Mandic, Knezevic, and Serbian President Vucic did not immediately respond to requests for comment from Newsweek about the reports and the reason for the invitation.

Montenegro’s opposition leaders Andrija Mandic and Milan Knezevic (from right) attend a protest in front of the Parliament building in Podgorica, Montenegro, on February 15, 2017. Savo Prelevic/AFP/Getty Images

Meanwhile, Milorad Dodik, the leader of neighboring Bosnia and Herzegovina's ethnic Serbian region, Republika Srpska, will also travel to Belgrade to meet with Putin.

The U.S. Treasury Department sanctioned Dodik in 2017 for holding a referendum on whether to celebrate The Day of Republika Srpska, an annual event that U.S. officials argue is discriminatory and prevents the implementation of the 1995 Dayton Accords, which ended the war in Bosnia.

The sanctions, however, did not stop former Trump campaign aides from signing lucrative lobbying agreements with Dodik's political party.

Dodik has advocated for Republika Srpska to split from the remainder of the country, and reports demonstrate that he has been accepting military equipment from Russia. Moscow is allegedly backing Dodik's separatist ambitions because instability in Bosnia would prevent the country from integrating with the West.

"Milorand Dodik has emerged as, arguably, the most anti-NATO figure in the entire region, even more so than the Vucic government," Jasmin Mujanovic, author of the book Hunger & Fury: The Crisis of Democracy in the Balkans, told Newsweek.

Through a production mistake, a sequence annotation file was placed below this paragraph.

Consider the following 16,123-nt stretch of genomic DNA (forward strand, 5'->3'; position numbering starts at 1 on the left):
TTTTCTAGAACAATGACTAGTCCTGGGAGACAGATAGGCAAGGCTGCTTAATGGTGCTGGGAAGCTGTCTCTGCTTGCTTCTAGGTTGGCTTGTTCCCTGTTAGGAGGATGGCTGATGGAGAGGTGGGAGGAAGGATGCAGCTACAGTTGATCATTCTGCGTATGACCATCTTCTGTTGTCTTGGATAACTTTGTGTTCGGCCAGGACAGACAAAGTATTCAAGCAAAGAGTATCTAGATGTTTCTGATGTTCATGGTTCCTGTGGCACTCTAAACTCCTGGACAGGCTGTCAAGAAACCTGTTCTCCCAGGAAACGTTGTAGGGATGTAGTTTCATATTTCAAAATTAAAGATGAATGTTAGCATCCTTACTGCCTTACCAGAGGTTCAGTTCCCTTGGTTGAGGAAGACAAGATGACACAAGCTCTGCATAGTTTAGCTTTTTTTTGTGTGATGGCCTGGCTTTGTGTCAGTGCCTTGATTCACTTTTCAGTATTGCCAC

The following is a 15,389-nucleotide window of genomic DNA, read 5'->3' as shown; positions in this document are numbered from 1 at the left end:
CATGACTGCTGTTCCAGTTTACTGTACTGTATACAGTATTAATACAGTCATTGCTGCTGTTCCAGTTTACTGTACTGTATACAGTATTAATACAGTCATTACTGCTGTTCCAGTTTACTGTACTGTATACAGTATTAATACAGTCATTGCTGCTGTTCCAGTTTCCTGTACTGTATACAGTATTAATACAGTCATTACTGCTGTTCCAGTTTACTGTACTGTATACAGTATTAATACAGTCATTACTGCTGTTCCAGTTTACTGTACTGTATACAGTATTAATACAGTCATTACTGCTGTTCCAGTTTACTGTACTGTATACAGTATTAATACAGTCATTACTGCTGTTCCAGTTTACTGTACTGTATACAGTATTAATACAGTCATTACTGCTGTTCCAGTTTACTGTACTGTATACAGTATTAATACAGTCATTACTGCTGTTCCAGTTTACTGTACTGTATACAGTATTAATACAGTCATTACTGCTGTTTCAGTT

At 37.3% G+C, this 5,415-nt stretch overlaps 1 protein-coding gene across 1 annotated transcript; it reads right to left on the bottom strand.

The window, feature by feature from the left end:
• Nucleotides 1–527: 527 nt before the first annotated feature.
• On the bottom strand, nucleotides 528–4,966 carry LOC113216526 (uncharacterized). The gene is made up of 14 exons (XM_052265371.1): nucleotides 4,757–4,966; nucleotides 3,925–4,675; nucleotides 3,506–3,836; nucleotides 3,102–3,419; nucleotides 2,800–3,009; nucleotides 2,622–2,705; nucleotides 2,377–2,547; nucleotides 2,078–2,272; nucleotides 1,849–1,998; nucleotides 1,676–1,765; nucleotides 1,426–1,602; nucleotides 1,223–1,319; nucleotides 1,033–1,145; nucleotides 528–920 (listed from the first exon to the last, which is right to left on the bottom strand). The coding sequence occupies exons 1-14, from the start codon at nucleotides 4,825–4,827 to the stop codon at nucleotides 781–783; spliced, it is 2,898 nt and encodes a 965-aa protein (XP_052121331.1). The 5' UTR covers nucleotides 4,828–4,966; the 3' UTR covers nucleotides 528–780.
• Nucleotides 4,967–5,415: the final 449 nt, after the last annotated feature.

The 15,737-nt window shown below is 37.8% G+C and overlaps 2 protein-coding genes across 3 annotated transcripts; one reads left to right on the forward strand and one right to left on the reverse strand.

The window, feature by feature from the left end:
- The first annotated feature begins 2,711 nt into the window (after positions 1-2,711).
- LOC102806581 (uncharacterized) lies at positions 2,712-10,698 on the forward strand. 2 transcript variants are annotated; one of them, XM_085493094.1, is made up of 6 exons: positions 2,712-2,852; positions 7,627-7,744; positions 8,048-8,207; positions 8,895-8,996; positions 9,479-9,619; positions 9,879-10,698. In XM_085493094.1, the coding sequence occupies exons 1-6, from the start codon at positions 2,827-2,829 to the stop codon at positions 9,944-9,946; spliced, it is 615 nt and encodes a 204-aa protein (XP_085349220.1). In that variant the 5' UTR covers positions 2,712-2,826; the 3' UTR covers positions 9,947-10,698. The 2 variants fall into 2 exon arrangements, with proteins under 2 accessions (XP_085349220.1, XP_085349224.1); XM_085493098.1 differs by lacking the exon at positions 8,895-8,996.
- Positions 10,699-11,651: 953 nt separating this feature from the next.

Milorad Dodik, President of Republika Srpska (the Serb republic in Bosnia and Herzegovina), and Russia’s President Vladimir Putin (from left) shake hands during a meeting in Sochi, Russia. Mikhail Klimentyev/TASS/Getty Images

"Dodik is extremely keen for Russian patronage, because he believes it is his best long-term chance at political survival. It's why—since 2016 especially, but going back to at least 2014—his regime has so aggressively and flagrantly gone about creating parallel security structures in Bosnia: recruiting Russian-trained paramilitaries, signing a co-operation agreements with the breakaway government in Russian-occupied South Ossetia, and likewise inviting Russian security services to train the RS police," Mujanovic continued.

"Dodik's presence in Belgrade, along with the coup plotters from Montenegro, has turned this into, essentially, a regional anti-NATO summit sponsored by the Kremlin," Mujanovic added.

Russian officials made no attempt to hide their agenda for the Balkans. On Thursday, Russian Foreign Minister Sergei Lavrov told reporters that Russia would never agree to Bosnia joining NATO.

Putin's visit coincides with some of the largest anti-government protests in recent history in the streets of Belgrade. But observers note that many attending the protests have conflicting views on the country's relationship with Russia.

"There is no one view on the relationship with Russia. However, all of [the protesters] share the view that President Vucic is misusing the visit [of Putin] for his own political goals in order to boost his shaken reputation among the citizens," Milivoje Pantovic, an investigative reporter in Belgrade, told Newsweek.

Instead of making Vucic look more powerful, however, many say the presence of people like Dodik in Belgrade casts doubt on the sincerity of the Serbian president's previously stated policy positions.

"Given Vucic's heretofore precious balance, straddling between democratic Europe and Putin's Russia, this most recent move suggests he's unfurling the Serbian flag eastward," Richard Kraemer, an expert on the Balkans at the Foreign Policy Research Institute, told Newsweek.